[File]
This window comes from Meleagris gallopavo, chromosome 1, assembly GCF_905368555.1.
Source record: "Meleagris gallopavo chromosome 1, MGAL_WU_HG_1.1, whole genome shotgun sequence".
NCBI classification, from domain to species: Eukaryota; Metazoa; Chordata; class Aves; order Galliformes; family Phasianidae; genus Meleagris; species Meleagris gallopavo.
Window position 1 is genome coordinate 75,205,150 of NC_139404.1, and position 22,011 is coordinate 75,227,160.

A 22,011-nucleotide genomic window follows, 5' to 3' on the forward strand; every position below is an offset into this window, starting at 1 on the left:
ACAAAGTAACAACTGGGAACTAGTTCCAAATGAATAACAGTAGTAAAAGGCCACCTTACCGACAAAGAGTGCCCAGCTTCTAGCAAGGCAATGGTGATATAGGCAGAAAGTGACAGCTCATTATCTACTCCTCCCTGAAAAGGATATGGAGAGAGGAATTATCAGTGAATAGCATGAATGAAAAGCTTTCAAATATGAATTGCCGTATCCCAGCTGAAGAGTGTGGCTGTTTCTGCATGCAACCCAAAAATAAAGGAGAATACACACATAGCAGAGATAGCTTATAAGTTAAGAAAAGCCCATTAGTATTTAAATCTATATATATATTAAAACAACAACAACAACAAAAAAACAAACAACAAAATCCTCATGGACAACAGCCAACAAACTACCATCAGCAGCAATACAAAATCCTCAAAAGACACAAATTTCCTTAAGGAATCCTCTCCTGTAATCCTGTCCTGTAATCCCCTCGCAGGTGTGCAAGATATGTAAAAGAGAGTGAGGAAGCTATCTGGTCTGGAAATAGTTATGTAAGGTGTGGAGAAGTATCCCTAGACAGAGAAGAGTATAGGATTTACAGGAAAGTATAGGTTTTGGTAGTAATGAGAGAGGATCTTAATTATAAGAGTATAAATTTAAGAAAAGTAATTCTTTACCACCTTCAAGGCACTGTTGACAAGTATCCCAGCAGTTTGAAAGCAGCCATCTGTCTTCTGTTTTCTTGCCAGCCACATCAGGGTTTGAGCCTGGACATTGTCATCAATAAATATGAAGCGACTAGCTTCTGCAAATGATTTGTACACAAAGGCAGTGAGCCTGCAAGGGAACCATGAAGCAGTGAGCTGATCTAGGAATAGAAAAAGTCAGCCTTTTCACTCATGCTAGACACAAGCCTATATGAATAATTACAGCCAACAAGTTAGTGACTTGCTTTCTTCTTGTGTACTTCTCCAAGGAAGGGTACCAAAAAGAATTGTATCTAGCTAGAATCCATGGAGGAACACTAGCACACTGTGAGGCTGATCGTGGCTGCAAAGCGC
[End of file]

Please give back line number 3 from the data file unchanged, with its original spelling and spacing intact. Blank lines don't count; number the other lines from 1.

NCBI classification, from domain to species: Eukaryota; Metazoa; Chordata; class Aves; order Galliformes; family Phasianidae; genus Meleagris; species Meleagris gallopavo.